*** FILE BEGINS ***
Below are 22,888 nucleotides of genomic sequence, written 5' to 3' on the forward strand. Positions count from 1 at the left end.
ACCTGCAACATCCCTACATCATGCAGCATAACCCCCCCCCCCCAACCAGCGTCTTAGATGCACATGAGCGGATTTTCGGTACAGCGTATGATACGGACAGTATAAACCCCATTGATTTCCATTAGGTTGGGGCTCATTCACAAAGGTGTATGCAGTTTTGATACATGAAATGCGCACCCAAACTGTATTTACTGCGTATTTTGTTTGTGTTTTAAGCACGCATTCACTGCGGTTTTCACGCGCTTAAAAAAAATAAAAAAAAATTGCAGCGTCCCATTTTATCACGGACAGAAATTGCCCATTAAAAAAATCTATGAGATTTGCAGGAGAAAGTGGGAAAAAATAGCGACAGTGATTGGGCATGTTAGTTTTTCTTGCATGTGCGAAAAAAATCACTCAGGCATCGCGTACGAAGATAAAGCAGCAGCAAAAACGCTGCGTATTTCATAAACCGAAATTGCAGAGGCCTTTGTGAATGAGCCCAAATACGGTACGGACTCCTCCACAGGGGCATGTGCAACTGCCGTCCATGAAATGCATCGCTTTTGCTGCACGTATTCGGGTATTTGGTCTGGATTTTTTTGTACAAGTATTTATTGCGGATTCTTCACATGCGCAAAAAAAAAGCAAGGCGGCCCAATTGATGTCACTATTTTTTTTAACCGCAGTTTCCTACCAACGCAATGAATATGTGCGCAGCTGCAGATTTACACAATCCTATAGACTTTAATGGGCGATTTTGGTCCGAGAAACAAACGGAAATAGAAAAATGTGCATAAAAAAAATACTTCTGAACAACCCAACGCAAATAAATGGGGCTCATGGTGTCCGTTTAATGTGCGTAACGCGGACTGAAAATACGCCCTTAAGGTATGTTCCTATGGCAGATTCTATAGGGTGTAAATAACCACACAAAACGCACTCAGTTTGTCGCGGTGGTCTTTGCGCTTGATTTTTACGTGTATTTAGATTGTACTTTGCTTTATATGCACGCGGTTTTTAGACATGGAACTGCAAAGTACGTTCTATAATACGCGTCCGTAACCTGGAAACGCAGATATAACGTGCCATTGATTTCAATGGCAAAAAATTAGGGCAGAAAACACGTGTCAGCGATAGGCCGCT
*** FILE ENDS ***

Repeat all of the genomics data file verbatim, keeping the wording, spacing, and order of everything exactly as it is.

Below are 22,888 nucleotides of genomic sequence, written 5' to 3' on the forward strand. Positions count from 1 at the left end.
ACCTGCAACATCCCTACATCATGCAGCATAACCCCCCCCCCCCAACCAGCGTCTTAGATGCACATGAGCGGATTTTCGGTACAGCGTATGATACGGACAGTATAAACCCCATTGATTTCCATTAGGTTGGGGCTCATTCACAAAGGTGTATGCAGTTTTGATACATGAAATGCGCACCCAAACTGTATTTACTGCGTATTTTGTTTGTGTTTTAAGCACGCATTCACTGCGGTTTTCACGCGCTTAAAAAAAATAAAAAAAAATTGCAGCGTCCCATTTTATCACGGACAGAAATTGCCCATTAAAAAAATCTATGAGATTTGCAGGAGAAAGTGGGAAAAAATAGCGACAGTGATTGGGCATGTTAGTTTTTCTTGCATGTGCGAAAAAAATCACTCAGGCATCGCGTACGAAGATAAAGCAGCAGCAAAAACGCTGCGTATTTCATAAACCGAAATTGCAGAGGCCTTTGTGAATGAGCCCAAATACGGTACGGACTCCTCCACAGGGGCATGTGCAACTGCCGTCCATGAAATGCATCGCTTTTGCTGCACGTATTCGGGTATTTGGTCTGGATTTTTTTGTACAAGTATTTATTGCGGATTCTTCACATGCGCAAAAAAAAAGCAAGGCGGCCCAATTGATGTCACTATTTTTTTTAACCGCAGTTTCCTACCAACGCAATGAATATGTGCGCAGCTGCAGATTTACACAATCCTATAGACTTTAATGGGCGATTTTGGTCCGAGAAACAAACGGAAATAGAAAAATGTGCATAAAAAAAATACTTCTGAACAACCCAACGCAAATAAATGGGGCTCATGGTGTCCGTTTAATGTGCGTAACGCGGACTGAAAATACGCCCTTAAGGTATGTTCCTATGGCAGATTCTATAGGGTGTAAATAACCACACAAAACGCACTCAGTTTGTCGCGGTGGTCTTTGCGCTTGATTTTTACGTGTATTTAGATTGTACTTTGCTTTATATGCACGCGGTTTTTAGACATGGAACTGCAAAGTACGTTCTATAATACGCGTCCGTAACCTGGAAACGCAGATATAACGTGCCATTGATTTCAATGGCAAAAAATTAGGGCAGAAAACACGTGTCAGCGATAGGCCGCT